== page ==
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Repsol "Not Currently Investigating" Lorenzo As Successor To Repsol

For months now, rumors have swirled around the MotoGP paddock about Dani Pedrosa's future at Repsol Honda. According to the gossips, Pedrosa had been issued with an ultimatum: win the championship this season, or look elsewhere for a ride. With both Pedrosa's contract with Honda and Repsol's contract to sponsor the factory HRC team up at the end of the season, the rumors looked fairly credible.

To investigate just how much truth there was to such talk, Manuel Pecino of the respected Spanish magazine Solo Moto spoke to Repsol's new corporate director of sponsorship, Begona Elices at Jerez. Elices was very clear about Repsol's goals and expectations, and the reason they spend so much money on MotoGP. "Our priority is to be world champion," Elices told Solo Moto.

Repsol are also behind Dani Pedrosa, but Elices' support for the Spaniard was not quite wholehearted. "Dani has done what could be expected of him. In this respect, we are happy with him, but we have to keep moving forward. Our demand is that we have to keep giving the maximum." Elices also made it clear where Repsol thought the problems lie, telling Solo Moto "Our focus is on improving the competitiveness of the bike. We have to listen to Pedrosa, he's an experienced rider who we believe is capable of providing the information necessary to develop a winning machine. Our primary objective is to be fighting for victory."

As for the rumors about Repsol getting Jorge Lorenzo in to replace Pedrosa, Elices dismissed them, but once again, left room for interpretation: "That is not a scenario were are currently examining."

Taken at face value, Elices' interview with Solo Moto is fairly clear about where Repsol stands. However, MotoGP being the hive of gossip and rumor that it is, the tiny amounts of wiggle room Elices left in her comments - either intentionally or not - mean this story isn't going to go away just yet. Probably not until both Repsol and Pedrosa have contracts signed and sealed. Whoever those contracts are with.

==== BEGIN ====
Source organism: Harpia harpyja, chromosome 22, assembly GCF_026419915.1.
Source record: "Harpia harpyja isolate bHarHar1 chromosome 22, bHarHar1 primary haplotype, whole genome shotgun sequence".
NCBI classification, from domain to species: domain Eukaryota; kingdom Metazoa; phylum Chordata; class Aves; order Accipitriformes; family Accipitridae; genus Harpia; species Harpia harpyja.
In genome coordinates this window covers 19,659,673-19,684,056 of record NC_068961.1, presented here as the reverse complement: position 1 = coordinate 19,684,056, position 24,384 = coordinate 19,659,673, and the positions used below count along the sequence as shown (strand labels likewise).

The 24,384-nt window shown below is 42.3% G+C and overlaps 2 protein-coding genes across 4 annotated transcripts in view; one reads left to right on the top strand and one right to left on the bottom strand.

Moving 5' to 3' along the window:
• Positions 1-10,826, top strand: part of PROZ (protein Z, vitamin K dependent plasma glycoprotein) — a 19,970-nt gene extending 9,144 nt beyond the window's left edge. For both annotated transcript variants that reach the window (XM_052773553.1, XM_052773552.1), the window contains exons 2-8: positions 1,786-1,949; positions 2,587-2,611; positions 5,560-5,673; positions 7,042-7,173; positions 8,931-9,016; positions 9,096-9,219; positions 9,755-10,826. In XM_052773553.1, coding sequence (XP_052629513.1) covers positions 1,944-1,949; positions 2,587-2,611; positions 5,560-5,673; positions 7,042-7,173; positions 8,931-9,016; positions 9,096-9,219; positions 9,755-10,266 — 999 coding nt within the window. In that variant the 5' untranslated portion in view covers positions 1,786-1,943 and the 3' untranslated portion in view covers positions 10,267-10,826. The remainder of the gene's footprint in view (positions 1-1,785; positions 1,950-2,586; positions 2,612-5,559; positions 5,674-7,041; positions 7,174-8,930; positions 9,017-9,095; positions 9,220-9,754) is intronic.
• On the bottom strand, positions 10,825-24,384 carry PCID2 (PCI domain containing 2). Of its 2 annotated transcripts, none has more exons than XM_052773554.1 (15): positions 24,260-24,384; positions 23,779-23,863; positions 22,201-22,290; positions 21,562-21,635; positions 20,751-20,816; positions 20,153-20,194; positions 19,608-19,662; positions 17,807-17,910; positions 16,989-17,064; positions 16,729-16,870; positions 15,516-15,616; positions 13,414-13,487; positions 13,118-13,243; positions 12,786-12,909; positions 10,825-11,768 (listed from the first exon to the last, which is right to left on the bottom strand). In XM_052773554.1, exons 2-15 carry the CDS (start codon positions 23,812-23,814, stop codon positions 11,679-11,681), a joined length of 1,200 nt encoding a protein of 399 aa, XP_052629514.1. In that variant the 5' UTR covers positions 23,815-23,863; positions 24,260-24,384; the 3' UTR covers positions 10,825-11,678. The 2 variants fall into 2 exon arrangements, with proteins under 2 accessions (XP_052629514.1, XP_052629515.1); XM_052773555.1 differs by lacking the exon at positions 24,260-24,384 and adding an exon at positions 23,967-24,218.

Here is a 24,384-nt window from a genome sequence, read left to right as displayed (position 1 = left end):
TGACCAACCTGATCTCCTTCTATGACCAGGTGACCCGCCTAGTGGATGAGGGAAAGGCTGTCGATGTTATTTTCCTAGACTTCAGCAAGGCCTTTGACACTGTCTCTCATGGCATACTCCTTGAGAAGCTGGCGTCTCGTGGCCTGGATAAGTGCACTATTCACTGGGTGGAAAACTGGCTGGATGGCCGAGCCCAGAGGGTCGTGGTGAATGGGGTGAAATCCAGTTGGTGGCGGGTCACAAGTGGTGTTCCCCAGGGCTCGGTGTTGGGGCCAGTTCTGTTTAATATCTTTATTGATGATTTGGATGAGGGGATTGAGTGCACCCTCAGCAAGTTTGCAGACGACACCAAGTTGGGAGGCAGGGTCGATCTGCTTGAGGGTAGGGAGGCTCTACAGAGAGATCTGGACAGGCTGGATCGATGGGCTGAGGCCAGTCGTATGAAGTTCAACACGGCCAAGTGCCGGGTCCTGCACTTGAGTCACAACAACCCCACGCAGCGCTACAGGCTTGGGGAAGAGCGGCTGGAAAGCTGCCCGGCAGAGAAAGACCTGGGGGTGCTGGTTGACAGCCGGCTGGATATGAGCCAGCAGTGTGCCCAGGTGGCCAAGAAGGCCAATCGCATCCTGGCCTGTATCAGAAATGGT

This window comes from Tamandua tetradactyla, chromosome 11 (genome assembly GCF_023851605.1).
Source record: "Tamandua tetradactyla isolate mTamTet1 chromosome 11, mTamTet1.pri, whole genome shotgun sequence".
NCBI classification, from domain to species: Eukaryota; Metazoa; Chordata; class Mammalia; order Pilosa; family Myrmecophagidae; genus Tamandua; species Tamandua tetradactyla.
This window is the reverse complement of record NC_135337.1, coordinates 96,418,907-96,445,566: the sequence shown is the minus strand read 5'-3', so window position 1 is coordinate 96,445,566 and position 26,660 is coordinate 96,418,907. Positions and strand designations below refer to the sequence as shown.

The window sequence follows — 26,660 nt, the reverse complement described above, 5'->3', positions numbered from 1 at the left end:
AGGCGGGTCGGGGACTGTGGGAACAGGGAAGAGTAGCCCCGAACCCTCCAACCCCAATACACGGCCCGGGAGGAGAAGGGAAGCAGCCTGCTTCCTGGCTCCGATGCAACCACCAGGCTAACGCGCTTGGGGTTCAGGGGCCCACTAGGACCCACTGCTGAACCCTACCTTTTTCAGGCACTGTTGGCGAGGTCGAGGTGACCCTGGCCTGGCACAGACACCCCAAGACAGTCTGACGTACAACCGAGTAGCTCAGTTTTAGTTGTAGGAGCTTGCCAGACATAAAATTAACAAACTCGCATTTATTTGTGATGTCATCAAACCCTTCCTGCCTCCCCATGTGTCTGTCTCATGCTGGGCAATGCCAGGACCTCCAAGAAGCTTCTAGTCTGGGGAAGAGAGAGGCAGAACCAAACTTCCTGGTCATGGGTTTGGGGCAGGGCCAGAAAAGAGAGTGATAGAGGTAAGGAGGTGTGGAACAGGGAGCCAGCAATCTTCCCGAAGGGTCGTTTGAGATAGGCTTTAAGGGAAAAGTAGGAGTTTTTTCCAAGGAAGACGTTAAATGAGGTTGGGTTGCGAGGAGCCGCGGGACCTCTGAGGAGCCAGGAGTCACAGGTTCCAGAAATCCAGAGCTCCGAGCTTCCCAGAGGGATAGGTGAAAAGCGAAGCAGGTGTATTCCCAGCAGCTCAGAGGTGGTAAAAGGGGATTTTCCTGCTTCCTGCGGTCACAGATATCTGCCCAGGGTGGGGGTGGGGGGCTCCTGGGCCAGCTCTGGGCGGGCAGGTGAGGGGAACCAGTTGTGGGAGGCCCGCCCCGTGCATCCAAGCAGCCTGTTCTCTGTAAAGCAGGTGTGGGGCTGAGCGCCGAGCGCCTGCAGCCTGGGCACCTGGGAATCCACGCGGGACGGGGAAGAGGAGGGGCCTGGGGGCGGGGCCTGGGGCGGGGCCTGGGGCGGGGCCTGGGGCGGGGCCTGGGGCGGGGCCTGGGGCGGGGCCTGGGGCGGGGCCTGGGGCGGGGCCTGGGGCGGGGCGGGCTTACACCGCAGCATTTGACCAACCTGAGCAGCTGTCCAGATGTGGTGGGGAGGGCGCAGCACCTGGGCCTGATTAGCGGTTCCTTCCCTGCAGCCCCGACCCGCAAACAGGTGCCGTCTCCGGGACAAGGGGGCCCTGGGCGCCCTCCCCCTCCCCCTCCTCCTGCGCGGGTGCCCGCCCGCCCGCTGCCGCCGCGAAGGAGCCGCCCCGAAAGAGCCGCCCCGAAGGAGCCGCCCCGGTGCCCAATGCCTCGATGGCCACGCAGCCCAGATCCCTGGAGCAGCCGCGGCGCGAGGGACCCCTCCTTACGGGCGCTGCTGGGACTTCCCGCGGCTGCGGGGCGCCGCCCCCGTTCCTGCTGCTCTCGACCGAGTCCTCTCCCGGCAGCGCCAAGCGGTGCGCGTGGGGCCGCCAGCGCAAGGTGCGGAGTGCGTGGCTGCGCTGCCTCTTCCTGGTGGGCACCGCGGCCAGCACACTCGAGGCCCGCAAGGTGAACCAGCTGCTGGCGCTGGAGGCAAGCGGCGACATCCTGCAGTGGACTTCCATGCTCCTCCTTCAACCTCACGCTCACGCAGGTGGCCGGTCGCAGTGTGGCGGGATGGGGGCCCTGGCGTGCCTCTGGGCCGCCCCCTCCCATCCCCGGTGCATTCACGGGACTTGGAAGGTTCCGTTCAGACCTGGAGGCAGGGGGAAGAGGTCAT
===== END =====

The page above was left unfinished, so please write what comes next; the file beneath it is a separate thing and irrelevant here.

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WSBK Replacement List: Nieto For Neukirchner, Lavilla For Roberts, Laverty For Harms

Monza's Disney-style first chicane has decimated the World Superbike field after the multi-rider crash at the start of race one last weekend. Makoto Tamada seemed to clip Brendan Roberts' back wheel, sending the Australian's Guandalini Ducati up the rode to take out the Alstare Brux Suzuki of Max Neukirchner, while Tamada's Kawasaki veered off to hit Tommy Hill's Althea Honda, which in turn took out the BMW S1000RR of Troy Corser. After the dust had settled, Neukirchner was left with a broken femur and broken bones in his foot and ankle, Tamada suffered a fractured wrist, and examination in the local hospital found that Roberts had come away without broken bones, but was very severely bruised.

And so the World Superbike series heads to Kyalami with a host of new - or rather, different - faces filling a range of seats. For in addition to Neukirchner, Tamada and Roberts, Veidec Res Software's Robbin Harms didn't make it out of the first free practice session for the World Supersport class at Monza, and will also be missing in South Africa.

The biggest loss to the series is undoubtedly Max Neukirchner. The German was tipped as a prime candidate for the title before the season began, and entered Monza in 5th place in the World Superbike championship. The severity of Neukirchner's injuries will mean that in addition to Kyalami, the German is likely to miss the race at Miller Motorsports Park in Utah, and even a return at Misano in mid-June must be considered doubtful.

In the interim, former team mate Fonsi Nieto looks like taking Neukirchner's place. The Spaniard had signed a contract to ride for the Alstare team this season, but problems with sponsorship left Nieto without the cash to fund a third bike inside the team. After several other options fell through, Nieto found himself riding the LaGlisse Moto2 machine in the Spanish CEV championship. Unfortunately for Nieto, that also fell through when Honda won the contract to supply the Moto2 series with engines, forcing LaGlisse to shelve their Yamaha YZF-R6-based project. At least with Neukirchner out for a number of rounds, Nieto will get a chance to impress some of the many team managers complaining of struggling riders.

Australian Brendan Roberts is one of those men. The reigning FIM Superstock 1000 champion has failed to make much of an impression at the Guandalini team, though his results had started to improve at Assen. Roberts must now fear for his job, as the WSBK and BSB veteran Gregorio Lavilla has been drafted in to take Roberts' place in South Africa while the Australian recovers from the battering he took at Monza. Lavilla already competes for Guandalini in the Italian World Superbike championship, and so a strong result in Kyalami - a track the Spaniard knows having previously ridden there - could seal Roberts' fate.

Makoto Tamada's seat is less at risk, despite rumors that the PBM Kawasaki team are far from happy with the Japanese rider, a rider choice alleged to have been forced upon them by Kawasaki HQ. At first, Stuart Easton, who replaced Broc Parkes at Assen, was expected to replace Tamada, but the team later announced that no one would ride Tamada's machine in South Africa.